Nanocork is ideal for wines that require low oxygen transfer, and wines with a low reduction potential. Nanocork’s O₂ permeability is the same as a high quality cork, about 0.0005 cc’s per day. Once bonded to the cork using a highly moisture-resistant polymer, the barrier material used on nanocork is completely inert. The film material is thermoformable so it molds perfectly to cork ends, thus completely covering the curved cork edge and obviating any irregularities.

Because nanocork closures use colmated corks, the environmental footprint for nanocork is excellent: this product is one way to use as much as possible of the bark of the Cork oak, a completely renewable and sustainable tree. Nanocork is a closure that is recyclable, has a low-carbon footprint compared to synthetic closures. Other advantages of nanocork are improvement in seal between cork and bottle, elimination of ‘off’ flavors attributed to cork, strengthening of the cork end, and reduction in cork dust. Nanocork is ready for immediate use in bottling after the shipping bag of nanocorks is opened; it is consistent from cork to cork, and nanocork requires no further treatment.

Nanocork was developed by UK innovation company Bacchus Wine Closures in partnership with Alvaro Coelho & Irmãos (ACI), the second largest cork producer in the world. ACI has been testing this technology since 2005 both in-house and with customers before commercializing the product in late 2009. The Nanocork technology will also work well on sparkling wine corks and corks for spirits.

For more information on Roland Rosario wines, contact Martha Rueca-Gustafsson at coffeebnqn@comcast.net or call (707) 428-6977. http://www.rolandrosariocellars.com/

Disclosure: As part of my portfolio of writing and marketing communications skills, I also do press release writing for a few wineries and a few suppliers to the wine industry for pay. This blogpost originated as a press release for this client.

Using Leftover Champagne

I can’t bear to throw it out. Leftover champagne can be good for a few days, and in more than one way, so here are a few ideas.

First, hold a Hair-of-the-Dog party and invite your friends on the afternoon of January 1 (or after the next big event where champagne is the dominant drink… Valentine’s Day? Wedding? Bachelor Party? ) to bring their leftover champagne. You can provide the aspirin. That’s what happened at my place on January 1 and it was great fun! A lot of leftover holiday food appeared too, so everyone was happy to ring out the old year and make room in the ‘fridge for the new.

Of course, you might just want to drink any leftover champagne from the event yourself. So make sure you preserve it well. There’s no way the cork will go back into the bottle, by the way.

And forget the silver-spoon-in-the-neck myth. If you want to read a funny dissertation on an experiment done by a truly inventive if somewhat whacky guy that debunks that myth, go to http://www.straightdope.com/ and search for “silver spoon”. Cecil Adams, writer of that dissertation, started his research by asking the Champagne News and Information Bureau in New York and Paterno Imports, a champagne importer in Chicago, about preserving open champagne.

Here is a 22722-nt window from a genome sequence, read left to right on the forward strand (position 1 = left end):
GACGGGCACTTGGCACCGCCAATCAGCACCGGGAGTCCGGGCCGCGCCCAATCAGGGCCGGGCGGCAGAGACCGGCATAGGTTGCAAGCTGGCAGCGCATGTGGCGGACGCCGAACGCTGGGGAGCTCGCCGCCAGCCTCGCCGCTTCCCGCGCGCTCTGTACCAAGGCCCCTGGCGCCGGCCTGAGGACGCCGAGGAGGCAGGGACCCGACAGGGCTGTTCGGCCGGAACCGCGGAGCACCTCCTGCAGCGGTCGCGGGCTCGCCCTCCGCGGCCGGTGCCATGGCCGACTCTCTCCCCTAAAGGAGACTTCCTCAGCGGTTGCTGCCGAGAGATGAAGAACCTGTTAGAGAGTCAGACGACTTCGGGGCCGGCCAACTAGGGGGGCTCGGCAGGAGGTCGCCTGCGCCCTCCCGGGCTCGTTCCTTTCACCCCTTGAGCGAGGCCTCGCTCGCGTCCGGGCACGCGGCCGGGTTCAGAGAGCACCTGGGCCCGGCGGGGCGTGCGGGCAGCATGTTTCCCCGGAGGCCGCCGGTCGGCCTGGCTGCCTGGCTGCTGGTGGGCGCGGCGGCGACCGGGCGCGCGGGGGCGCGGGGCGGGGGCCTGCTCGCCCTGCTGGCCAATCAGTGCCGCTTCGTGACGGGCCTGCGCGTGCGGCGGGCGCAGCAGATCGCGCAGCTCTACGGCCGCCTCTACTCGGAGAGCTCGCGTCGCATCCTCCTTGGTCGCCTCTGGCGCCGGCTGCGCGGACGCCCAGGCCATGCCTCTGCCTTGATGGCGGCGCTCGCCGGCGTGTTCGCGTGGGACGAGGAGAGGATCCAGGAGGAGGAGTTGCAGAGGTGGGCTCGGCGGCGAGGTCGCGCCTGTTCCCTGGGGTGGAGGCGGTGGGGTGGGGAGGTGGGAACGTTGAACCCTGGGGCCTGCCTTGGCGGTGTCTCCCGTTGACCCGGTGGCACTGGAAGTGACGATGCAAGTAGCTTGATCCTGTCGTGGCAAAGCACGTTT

Conclusion: a reusable stopper made of stainless steel is your best bet for preserving the bubbly for a few days. But leaving the bottle open and upright in the refrigerator works pretty well too.

Next, search the internet for drink recipes using champagne. Mimosa (champagne and orange juice, equal parts) is a given. But champagne has a nice acidity that can enhance cocktails in a refreshing citrus-juicy way. The best I found, on the site tastingtable.com, was created by a mixologist at Death and Company, a cocktail lounge in Manhattan’s Lower East Side:

Doc Daneeka Royale
Makes 1 drink

2 ounces Plymouth gin
1/2 ounce Grade B maple syrup
1/2 ounce fresh lemon juice
1 ounce Champagne or other sparkling wine
One 1-by-2-inch piece of grapefruit peel

Fill a cocktail shaker with ice. Add the gin, maple syrup and lemon juice and shake well. Strain into a cocktail glass and top with the Champagne. Twist the grapefruit peel over the drink and discard. Serve immediately.

Many food recipes use leftover champagne. One that will enhance the dessert table just requires mxing, chilling, and serving over fruit. It will also do wonders poured on leftover fruitcake.

Yield: 1 Servings
1/3 c Sugar
5 Egg yolks
2 tablespoons Whipping cream
3/4 c Champagne

Or for that après-ski experience, how about a fondue made with champagne? This recipe was created by Tessa, a food blogger from South Carolina who posts on the site copykatchat.com.

Three Cheese Fondue with Champagne

4 t. cornstarch
1 T. fresh lemon juice
1 1/4 c. dry (brut) Champagne (NOTE: do not use Asti..)
1 large shallot, chopped
2 cups coarsely grated Gruyere cheese (about 7 oz)
1 1/3 cups coarsely grated Emmenthal cheese (about 5 oz)
1/2 cup diced rindless Brie (or Camembert) (3 oz)
Generous pinch of ground nutmeg
Pinch of white pepper

1 French bread baguette, cut into 1 inch cubes

Stir cornstarch and lemon juice in small bowl until cornstarch dissolves; set aside.Combine Champagne and shallot in fondue pot or heavy medium saucepan. Simmer over medium heat 2 mininutes, remove pot from heat. Add all cheeses and stir to combine. Stir in cornstarch mixture. Return fondue pot (or saucepan) to medium heat and stir until cheeses are melted and smooth and it thickens and boils - about 12 min.